So now, a new chart has been concocted which compares and contrasts iOS 6 with Android 4.
Android 4.1 Jelly Bean vs iOS 6 vs Windows Phone 8
So, what will be new once these upcoming OSes are released? This means that the OS will heavily share code with its desktop counterpart networking and multimedia code is pretty much the same across platforms , and it will take advantage of many under the hood performance enhancements made in Windows 8 for mobile devices. Apps can be easily ported across platforms, and desktop-grade features such as UEFI secure boot, BitLocker, and a more phone-optimized version of Internet Explorer 10 are all made possible because of this.
Put simply, Windows Phone will become more of a brother to Windows 8 than a cousin. Also coming to the Windows Phone platform is a revamped, more useful version of Tellme, smaller home screen tiles, the phasing out of the Zune services with Xbox-branded media services taking its place, OTA updates, and NFC support, among other things.
- We compare Android 4.1 Jelly Bean with Apple iOS 6 and the Windows Phone 8 operating system;
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- Android Jelly Bean vs iOS 6 vs Windows Phone 8 - The Ultimate Comparison | Redmond Pie!
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As you can see, some pretty major improvements are coming to Windows Phone. So major, in fact, that the update will not be able to run on existing devices.
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There are a few improvements that we were unable to really mention on the chart. Notifications have also been revamped. Also, Google has concocted its own voice assistant to rival Siri dubbed Google Now. Today's smartphones are slowly taking on more features of PCs than phones — and none more so than the recent release of Windows Phone 8.
You could put this down to hardware, with high end phones such as the Samsung Galaxy S3 or HTC One X both powered by quad core processors, but the software is also continually evolving to support it. Windows Phone 8 builds upon the easy to recognise system of "Live Tiles".
Android 4.1 Jelly Bean vs iOS 6 vs Windows Phone 8 – The Ultimate Comparison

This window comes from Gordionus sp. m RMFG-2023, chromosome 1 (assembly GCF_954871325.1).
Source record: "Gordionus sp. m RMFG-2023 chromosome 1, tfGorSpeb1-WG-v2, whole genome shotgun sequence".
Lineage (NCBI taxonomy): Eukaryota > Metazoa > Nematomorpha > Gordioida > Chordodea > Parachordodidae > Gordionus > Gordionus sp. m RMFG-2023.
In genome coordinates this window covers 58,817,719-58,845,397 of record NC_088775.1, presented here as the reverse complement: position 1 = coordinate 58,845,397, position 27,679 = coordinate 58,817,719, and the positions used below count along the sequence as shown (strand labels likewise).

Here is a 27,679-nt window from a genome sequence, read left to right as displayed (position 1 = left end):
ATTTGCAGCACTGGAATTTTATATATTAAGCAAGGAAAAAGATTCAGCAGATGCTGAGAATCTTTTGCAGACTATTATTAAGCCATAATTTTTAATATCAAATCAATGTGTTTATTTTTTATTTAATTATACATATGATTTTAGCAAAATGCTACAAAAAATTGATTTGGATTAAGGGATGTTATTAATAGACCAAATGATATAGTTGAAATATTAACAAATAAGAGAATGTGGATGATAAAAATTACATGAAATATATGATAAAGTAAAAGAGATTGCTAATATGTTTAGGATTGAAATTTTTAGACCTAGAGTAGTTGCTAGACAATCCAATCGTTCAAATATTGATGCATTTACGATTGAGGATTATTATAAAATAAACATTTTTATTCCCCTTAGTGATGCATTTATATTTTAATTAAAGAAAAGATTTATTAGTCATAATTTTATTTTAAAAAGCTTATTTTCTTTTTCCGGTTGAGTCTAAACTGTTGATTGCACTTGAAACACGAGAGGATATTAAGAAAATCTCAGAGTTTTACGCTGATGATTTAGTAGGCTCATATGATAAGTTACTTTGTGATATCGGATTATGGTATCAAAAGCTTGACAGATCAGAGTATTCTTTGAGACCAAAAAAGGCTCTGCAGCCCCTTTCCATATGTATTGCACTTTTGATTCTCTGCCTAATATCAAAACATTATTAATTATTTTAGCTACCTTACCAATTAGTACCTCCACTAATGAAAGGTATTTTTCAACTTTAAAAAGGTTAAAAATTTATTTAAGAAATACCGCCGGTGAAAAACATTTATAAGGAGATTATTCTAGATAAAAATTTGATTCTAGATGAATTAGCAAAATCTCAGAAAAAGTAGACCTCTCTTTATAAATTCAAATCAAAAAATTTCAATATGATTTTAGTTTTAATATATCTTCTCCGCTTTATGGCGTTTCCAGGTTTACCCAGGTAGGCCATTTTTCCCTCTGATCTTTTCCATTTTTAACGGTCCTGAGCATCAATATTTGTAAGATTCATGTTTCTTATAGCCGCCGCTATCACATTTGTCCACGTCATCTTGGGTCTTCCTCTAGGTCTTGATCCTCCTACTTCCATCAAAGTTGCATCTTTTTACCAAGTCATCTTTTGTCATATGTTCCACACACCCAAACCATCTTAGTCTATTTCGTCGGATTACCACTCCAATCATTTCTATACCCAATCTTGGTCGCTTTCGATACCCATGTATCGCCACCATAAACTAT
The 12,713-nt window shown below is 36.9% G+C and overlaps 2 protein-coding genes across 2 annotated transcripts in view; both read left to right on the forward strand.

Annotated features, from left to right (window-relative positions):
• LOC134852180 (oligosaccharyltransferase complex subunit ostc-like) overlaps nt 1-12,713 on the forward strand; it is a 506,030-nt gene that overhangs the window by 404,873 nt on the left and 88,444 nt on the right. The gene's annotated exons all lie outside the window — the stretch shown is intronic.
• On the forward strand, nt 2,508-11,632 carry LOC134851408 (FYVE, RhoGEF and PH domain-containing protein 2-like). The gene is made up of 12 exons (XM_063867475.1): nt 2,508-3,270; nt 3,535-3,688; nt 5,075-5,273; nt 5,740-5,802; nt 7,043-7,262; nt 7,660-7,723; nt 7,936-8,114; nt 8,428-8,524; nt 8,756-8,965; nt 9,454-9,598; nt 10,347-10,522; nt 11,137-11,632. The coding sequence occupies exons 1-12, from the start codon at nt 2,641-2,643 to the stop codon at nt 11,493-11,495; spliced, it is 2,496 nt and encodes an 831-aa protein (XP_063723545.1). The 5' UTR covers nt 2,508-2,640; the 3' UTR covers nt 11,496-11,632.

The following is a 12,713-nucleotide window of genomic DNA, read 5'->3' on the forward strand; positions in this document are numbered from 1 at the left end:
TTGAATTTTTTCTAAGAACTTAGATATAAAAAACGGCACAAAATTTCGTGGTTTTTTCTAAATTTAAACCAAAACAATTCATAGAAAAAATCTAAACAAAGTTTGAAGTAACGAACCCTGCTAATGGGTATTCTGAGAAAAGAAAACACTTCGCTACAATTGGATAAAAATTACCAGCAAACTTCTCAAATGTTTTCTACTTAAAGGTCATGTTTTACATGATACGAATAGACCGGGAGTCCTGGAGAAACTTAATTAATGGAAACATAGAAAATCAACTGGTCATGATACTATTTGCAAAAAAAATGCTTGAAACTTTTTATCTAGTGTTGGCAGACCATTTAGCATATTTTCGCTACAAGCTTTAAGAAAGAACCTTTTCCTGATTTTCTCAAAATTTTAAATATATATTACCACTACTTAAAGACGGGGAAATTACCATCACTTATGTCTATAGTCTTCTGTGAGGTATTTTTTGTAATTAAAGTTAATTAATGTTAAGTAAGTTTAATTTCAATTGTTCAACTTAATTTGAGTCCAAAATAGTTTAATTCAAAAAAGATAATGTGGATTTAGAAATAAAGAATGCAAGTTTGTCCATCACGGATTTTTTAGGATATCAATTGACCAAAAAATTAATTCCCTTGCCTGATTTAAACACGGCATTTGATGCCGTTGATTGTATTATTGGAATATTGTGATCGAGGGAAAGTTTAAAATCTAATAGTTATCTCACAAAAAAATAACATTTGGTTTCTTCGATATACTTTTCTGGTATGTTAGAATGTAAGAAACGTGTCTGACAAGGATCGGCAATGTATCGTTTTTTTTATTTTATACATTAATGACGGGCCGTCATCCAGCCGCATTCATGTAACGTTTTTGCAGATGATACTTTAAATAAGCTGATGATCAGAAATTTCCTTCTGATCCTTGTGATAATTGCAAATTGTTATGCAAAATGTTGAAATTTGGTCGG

To those unfamiliar, these are squares placed on the home screen that represent different apps, such as a music player or for messaging, that are interactive. Whilst remaining fundamentally the same, updates from the Windows Phone 7 interface now bring more customisable tiles, to allow you to squeeze even more onto your screen.
Another major update sees the company bringing in data management via DataSmart, which perfect for those on limited contracts. Android 4. Widgets have been always been the heart of the Android OS, and Jelly Bean makes these easier to move, with homescreens adapting to accommodate the placement and resizing of your widgets.
Android Jelly Bean vs iOS 6 vs Windows Phone 8
These are also easily removed with a quick swipe upwards in edit mode. Apple uses a tried and trusted formula, based upon simplicity. No widgets, no tiles, just a grid of app icons that you scroll through from the home page. Each iteration has added greater functionality, with iOS 6 strengthening Siri and even locking children out of certain areas. Integrating with Google Now, the mapping system continues the sat-nav experience for both pedestrians and motorists, providing details of how and when to leave to get to your appointments on time.
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Windows Phone 8 surprisingly ditches Microsoft's proprietary Bing Maps. On the other hand, its new system is hardly shocking. This all changes with iOS 6, with Apple's new proprietary system providing turn by turn navigation, integration with Yelp for business listings, and Siri for voice control. Like the others, there are also 3D maps, a traffic service and a satellite view.